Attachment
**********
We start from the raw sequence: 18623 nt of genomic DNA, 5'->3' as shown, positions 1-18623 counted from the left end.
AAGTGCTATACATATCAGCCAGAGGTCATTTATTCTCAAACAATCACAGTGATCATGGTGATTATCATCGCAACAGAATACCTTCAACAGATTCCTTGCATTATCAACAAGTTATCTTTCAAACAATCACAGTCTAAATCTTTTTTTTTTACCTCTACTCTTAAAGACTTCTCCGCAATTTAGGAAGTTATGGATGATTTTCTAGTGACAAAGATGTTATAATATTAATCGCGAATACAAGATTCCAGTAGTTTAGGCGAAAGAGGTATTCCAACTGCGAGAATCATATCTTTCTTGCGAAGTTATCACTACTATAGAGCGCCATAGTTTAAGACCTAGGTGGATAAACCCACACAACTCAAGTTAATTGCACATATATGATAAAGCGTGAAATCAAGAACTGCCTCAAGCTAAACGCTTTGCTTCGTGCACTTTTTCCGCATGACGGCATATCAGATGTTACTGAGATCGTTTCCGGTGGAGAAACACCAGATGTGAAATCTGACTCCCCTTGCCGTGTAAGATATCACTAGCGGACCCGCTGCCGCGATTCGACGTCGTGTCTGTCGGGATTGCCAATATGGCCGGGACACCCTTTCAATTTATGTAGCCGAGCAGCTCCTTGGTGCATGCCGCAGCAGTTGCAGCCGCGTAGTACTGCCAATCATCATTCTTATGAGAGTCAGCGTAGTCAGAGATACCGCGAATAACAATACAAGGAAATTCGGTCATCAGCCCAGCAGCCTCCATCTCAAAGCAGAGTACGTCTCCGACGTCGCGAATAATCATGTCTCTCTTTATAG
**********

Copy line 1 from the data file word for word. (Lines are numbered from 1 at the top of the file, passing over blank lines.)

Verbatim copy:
We start from the raw sequence: 18623 nt of genomic DNA, 5'->3' as shown, positions 1-18623 counted from the left end.